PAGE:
Health24.com | 7 ways to cut 50 calories every day

South Africans are increasingly becoming obese, with two-thirds of women and a third of men being overweight, according to a previous Health24 article.

Did you know that eating an extra 50 calories a day can sneak on more than two kilograms a year? But trimming the same number calories will put the trend in reverse.

Cutting out 50 (or more) calories a day isn’t as hard as you think, says registered dietitian Rachel Begun.

Here are seven ways you can cut down on your calorie-intake throughout the day:

1. Start with your daily coffee. Skip the sugar, and flavour your java with vanilla extract or cinnamon instead.

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2. Replace that pat of butter on your morning toast with a teaspoon of jam.

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3. At lunch, make tuna or salmon salad with low-fat vinaigrette instead of full-fat mayo.

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4. When ordering a salad, ask for a non-creamy dressing on the side, but resist the temptation to use it all – about half is all you really need.

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5. Downsize that glass of wine before dinner from 150ml to 100ml. Add a splash of seltzer to extend it.

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6. Cooking with olive or sesame oil is healthy, but go easy – every tablespoon has 120 calories. Measure out a half-tablespoon instead so that you won’t use too much of a good thing. Save even more by switching to an oil spritzer instead of pouring from the bottle, Begun says.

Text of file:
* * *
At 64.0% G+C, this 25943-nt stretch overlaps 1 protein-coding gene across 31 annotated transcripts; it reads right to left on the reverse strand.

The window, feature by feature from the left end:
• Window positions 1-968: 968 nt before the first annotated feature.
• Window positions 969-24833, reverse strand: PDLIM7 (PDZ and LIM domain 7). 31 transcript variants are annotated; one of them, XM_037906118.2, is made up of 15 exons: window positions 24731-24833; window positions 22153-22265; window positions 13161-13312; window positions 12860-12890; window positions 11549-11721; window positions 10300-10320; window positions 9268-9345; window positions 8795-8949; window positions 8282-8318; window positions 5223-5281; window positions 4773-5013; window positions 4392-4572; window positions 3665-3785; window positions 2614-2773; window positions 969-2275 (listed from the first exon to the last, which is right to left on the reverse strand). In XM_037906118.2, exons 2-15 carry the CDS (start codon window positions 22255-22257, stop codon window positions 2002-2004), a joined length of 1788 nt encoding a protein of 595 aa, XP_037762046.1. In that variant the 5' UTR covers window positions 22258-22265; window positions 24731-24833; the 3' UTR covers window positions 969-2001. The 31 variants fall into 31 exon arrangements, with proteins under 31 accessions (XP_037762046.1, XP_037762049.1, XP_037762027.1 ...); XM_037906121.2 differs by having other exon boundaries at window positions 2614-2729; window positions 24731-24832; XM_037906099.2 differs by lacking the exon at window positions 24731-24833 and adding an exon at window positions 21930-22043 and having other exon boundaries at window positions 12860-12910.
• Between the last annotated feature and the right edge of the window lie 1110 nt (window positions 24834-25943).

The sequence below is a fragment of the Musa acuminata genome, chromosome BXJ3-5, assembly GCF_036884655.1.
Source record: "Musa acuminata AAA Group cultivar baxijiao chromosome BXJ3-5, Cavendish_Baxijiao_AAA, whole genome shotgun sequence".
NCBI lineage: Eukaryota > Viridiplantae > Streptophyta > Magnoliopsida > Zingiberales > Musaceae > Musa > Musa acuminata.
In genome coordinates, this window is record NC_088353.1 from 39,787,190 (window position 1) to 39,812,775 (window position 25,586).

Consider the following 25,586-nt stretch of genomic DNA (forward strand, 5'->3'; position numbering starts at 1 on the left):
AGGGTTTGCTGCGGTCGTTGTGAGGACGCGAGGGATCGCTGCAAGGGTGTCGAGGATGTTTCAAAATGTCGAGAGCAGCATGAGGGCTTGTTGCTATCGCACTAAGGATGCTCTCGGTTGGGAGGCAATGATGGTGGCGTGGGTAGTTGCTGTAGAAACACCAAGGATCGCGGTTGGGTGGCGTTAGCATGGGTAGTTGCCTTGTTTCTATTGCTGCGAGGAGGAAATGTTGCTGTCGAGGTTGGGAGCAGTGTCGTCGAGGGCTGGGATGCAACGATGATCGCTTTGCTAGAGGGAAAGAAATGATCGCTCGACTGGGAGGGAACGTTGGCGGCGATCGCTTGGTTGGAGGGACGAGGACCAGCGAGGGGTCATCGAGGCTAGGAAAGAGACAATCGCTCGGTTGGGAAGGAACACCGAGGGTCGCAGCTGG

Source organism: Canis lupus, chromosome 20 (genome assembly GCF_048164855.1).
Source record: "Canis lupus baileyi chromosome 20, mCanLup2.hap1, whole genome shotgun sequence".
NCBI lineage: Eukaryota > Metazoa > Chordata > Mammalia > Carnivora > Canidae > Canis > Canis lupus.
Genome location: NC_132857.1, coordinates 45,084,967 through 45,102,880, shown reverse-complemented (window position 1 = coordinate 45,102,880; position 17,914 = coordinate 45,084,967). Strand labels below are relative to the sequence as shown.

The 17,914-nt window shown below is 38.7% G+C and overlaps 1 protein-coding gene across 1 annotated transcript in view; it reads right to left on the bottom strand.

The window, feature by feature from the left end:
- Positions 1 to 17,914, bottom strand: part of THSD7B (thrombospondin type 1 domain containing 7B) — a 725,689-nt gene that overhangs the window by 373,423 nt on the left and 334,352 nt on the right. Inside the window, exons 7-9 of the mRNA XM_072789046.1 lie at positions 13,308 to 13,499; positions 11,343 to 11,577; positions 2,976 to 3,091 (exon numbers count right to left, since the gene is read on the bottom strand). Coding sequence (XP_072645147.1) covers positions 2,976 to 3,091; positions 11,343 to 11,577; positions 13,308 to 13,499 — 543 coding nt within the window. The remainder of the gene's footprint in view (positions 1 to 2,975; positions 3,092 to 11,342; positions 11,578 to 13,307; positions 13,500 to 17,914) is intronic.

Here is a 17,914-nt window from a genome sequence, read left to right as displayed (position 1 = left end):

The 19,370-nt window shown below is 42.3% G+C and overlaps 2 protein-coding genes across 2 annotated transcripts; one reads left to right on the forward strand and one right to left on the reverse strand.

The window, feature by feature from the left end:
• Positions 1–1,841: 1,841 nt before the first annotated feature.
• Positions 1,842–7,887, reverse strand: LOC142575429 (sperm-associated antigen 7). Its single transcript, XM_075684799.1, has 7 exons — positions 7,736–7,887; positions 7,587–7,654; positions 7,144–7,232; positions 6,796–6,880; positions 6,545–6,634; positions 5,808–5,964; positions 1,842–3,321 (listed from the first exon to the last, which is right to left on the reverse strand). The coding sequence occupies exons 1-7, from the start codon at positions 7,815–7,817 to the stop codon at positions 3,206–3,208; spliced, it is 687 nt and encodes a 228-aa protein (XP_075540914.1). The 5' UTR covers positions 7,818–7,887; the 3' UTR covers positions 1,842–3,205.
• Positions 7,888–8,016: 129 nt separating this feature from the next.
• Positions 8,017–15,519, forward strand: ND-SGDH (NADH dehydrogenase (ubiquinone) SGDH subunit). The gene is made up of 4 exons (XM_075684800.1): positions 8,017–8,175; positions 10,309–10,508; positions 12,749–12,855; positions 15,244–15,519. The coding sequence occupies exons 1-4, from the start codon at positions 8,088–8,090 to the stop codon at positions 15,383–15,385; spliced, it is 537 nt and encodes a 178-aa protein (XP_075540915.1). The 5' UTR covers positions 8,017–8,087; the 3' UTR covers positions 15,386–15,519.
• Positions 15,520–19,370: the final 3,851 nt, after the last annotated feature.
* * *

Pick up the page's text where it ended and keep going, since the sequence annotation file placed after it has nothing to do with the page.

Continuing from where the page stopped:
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7. At 30 calories a tablespoon, barbecue sauce adds unwanted calories to meat. Instead, grill or roast meats with fresh herbs and spices for flavour. Use fat-free (and low-salt) broth when you need to baste.

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Tip: And don’t forget to drink plenty of water. Water keeps you feeling full and your metabolism running in tip-top shape.

Read more:

5 ways to ensure you stick to your healthy eating plan

5 things your dietitian wants you to stop doing

40 tips for cheap and healthy eating

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Health24.com | Shingles boosts risk of heart attack and stroke

Most of us have chicken pox as children and assume that’s the end of it. But many years later the disease can become reactivated as herpes zoster or shingles, caused by the varicella zoster virus (VZV).   

Shingles is also called herpes “zoster”, meaning “girdle” or “belt”, which describes the appearance of the rash. Small blisters, resembling chickenpox, appear on the “girdle line”. Eventually they fill with clear fluid, break and crust, before finally disappearing.

South Korean researchers recently found that besides the uncomfortable rash on the girdle line, those affected had an increased risk of cardiovascular problems such as heart attack and stroke.